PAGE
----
Tuesday, March 22, 2016

#WorldWaterDay Is for Everyone

Clean water for students at Railway Primary School in
Kampala, Uganda Photo by Cindy Levin)
For past World Water Days, I admit my thoughts always turned to countries far from the U.S. where women and girls spend precious time and energy every day to carry water. Uganda, the Democratic Republic of Congo, India, Haiti...these are the places that immediately jump to my mind where people in extreme poverty don't have access to clean water. 

Me: rehydrating after training
Yet this year, my own country got a crash course in clean water needs as well because of recent events in the city of Flint, Michigan. (Fun fact: I ran my first 10 mile race in Flint in 1996, never thinking once about the gallons of water I drank during training and racing) Until 2014, many Flint citizens were as trusting of water coming out of their taps as I had been. However, after Flint changed its water source to water from from the Flint River without corrosion treatment, corrosive water from the river caused lead from aging pipes to leach into the public water supply. The drinking water ended up contaminated with lead, creating a serious public health danger. Over 8,000 children under 6 have been exposed to drinking water with high levels of lead according to the Detroit Free Press. Now, you can go online to hear and see stories of American moms traveling miles and carrying clean bottled water for their children to wash in and drink.

So this World Water Day, I'm thinking about how the Sustainable Development Goals  - including Goal 6: Ensure Access to Water and Sanitation for All - (remember those #GlobalGoals we adopted?) are for EVERYONE...not just Africans, not just Asians, not just rich people, not just poor people. 
Everyone deserves good, clean sources of drinking water. 
A woman carries 10 gallons of water barefoot
along the side of the road in Uganda
(Photo by Cindy Levin)
The actions I take today are for all of the 663 million people without access to clean water worldwide (source: UNICEF) and especially for the mothers and daughters who carry that heavy, precious water to their families every single day. 

To start the day out right, I decided to take inspiration from two African women I've never met: this anonymous woman pictured to the right who was one of many I saw along the Ugandan roads carrying plastic jerry cans full of water and Siabatou Sanney who walked a marathon with 5 gallons of water on her head to raise money and awareness for Water for Africa. See a video of Siabatou's story here:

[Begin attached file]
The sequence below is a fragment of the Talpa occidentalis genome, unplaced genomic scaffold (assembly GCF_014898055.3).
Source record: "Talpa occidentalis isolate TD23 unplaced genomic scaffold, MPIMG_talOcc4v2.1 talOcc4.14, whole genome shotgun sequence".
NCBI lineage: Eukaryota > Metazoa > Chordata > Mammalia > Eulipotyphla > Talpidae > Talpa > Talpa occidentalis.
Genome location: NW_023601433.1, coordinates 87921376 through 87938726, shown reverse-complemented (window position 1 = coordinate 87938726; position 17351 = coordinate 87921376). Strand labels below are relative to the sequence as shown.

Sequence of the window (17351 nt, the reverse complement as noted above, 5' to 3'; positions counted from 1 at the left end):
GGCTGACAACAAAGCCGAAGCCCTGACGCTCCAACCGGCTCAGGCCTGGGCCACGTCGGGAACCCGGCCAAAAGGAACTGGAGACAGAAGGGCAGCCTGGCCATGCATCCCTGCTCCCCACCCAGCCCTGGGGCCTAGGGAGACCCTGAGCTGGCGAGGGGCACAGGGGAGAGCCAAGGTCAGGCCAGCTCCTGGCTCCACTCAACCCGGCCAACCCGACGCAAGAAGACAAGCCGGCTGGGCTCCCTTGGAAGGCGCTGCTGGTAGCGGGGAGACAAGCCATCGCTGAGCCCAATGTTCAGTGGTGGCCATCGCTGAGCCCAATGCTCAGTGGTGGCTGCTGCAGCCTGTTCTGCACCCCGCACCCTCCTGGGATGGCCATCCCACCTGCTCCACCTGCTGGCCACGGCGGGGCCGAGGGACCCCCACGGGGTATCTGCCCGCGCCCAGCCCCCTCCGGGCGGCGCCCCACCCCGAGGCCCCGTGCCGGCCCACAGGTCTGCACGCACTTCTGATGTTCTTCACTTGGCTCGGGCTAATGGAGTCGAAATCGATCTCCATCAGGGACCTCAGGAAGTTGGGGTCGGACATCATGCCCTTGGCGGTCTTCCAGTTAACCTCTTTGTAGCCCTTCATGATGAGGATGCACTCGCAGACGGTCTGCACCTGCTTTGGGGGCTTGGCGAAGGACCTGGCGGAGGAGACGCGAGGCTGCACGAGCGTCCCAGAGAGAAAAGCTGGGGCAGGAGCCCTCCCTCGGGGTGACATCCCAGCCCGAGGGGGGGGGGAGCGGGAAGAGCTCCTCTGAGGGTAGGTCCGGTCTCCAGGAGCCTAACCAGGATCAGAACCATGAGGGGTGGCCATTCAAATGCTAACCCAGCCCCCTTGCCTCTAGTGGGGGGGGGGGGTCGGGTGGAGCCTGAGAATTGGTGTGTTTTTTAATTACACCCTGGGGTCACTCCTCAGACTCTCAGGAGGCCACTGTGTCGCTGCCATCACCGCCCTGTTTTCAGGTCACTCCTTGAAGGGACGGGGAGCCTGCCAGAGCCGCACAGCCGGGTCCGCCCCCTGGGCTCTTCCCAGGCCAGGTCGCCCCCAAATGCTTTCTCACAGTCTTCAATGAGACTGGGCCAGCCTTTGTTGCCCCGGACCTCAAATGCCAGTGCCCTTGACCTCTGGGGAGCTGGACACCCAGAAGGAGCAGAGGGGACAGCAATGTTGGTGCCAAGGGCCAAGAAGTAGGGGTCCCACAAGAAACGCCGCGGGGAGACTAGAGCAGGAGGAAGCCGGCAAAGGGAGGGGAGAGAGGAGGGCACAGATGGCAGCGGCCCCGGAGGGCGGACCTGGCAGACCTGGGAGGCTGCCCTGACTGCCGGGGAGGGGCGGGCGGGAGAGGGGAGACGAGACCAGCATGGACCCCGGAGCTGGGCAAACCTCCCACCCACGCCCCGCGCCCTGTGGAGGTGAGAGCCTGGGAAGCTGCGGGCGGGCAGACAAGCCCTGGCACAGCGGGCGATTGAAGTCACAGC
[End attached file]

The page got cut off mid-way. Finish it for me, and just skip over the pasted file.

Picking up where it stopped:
Now, please enjoy a video of me clumsily trying to carry 5 gallons on my head around my neighborhood...

Not surprisingly, my awkwardness and difficulty with the task helps illustrate the skill and strength of other women who carry water for years. Slate magazine reported years ago in a piece called "The Art and Science of Carrying Things on Your Head": "For untrained controls who have not had years to strengthen the right muscles and build up spinal bone density, carrying things on your head actually requires more energy than using a backpack." In other words, don't try Siabatou's marathon trick at home, folks!


My daughter's 3rd grade class carrying water for
3/4 of a mile to learn what it's like.
Now, has my foolishness inspired you to take an action? Here are a few easy actions YOU can take today to provide water to others for years. They are listed from least to most effort:








Monday, February 8, 2016

Julia Jenkins Empowers Women with Noonday Collection

I'm so glad I met Julia Jenkins. She is so many things, including...a mom-of-three, a fun/classy lady, and a Noonday Collection Ambassador. If you haven't heard of Noonday, think of it as a fair-trade fashion company that will throw trunk shows at your house with some of the proceeds helping adoptive families. "Wow!" right?